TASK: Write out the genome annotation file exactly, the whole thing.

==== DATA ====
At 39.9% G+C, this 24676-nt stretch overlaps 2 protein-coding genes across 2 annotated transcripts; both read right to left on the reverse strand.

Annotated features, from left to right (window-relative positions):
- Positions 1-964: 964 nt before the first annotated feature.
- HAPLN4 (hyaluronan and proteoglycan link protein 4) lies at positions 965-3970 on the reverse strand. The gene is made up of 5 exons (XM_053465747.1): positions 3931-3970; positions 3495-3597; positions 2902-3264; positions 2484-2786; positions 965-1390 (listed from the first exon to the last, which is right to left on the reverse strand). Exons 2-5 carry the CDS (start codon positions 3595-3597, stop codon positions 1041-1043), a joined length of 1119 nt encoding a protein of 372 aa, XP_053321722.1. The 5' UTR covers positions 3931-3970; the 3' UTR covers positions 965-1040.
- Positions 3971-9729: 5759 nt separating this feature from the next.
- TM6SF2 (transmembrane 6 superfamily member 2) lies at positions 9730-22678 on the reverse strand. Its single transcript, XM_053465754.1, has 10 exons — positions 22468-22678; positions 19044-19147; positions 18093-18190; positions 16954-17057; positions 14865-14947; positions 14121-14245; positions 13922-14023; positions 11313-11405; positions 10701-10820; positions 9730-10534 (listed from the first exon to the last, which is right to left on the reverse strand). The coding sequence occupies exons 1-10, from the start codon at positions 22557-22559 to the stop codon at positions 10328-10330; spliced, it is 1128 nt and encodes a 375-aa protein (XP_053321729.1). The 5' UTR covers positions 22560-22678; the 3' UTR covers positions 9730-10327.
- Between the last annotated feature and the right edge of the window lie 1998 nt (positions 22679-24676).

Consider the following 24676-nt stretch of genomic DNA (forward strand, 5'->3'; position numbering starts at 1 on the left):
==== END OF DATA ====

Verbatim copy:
At 39.9% G+C, this 24676-nt stretch overlaps 2 protein-coding genes across 2 annotated transcripts; both read right to left on the reverse strand.

Annotated features, from left to right (window-relative positions):
- Positions 1-964: 964 nt before the first annotated feature.
- HAPLN4 (hyaluronan and proteoglycan link protein 4) lies at positions 965-3970 on the reverse strand. The gene is made up of 5 exons (XM_053465747.1): positions 3931-3970; positions 3495-3597; positions 2902-3264; positions 2484-2786; positions 965-1390 (listed from the first exon to the last, which is right to left on the reverse strand). Exons 2-5 carry the CDS (start codon positions 3595-3597, stop codon positions 1041-1043), a joined length of 1119 nt encoding a protein of 372 aa, XP_053321722.1. The 5' UTR covers positions 3931-3970; the 3' UTR covers positions 965-1040.
- Positions 3971-9729: 5759 nt separating this feature from the next.
- TM6SF2 (transmembrane 6 superfamily member 2) lies at positions 9730-22678 on the reverse strand. Its single transcript, XM_053465754.1, has 10 exons — positions 22468-22678; positions 19044-19147; positions 18093-18190; positions 16954-17057; positions 14865-14947; positions 14121-14245; positions 13922-14023; positions 11313-11405; positions 10701-10820; positions 9730-10534 (listed from the first exon to the last, which is right to left on the reverse strand). The coding sequence occupies exons 1-10, from the start codon at positions 22557-22559 to the stop codon at positions 10328-10330; spliced, it is 1128 nt and encodes a 375-aa protein (XP_053321729.1). The 5' UTR covers positions 22560-22678; the 3' UTR covers positions 9730-10327.
- Between the last annotated feature and the right edge of the window lie 1998 nt (positions 22679-24676).

Consider the following 24676-nt stretch of genomic DNA (forward strand, 5'->3'; position numbering starts at 1 on the left):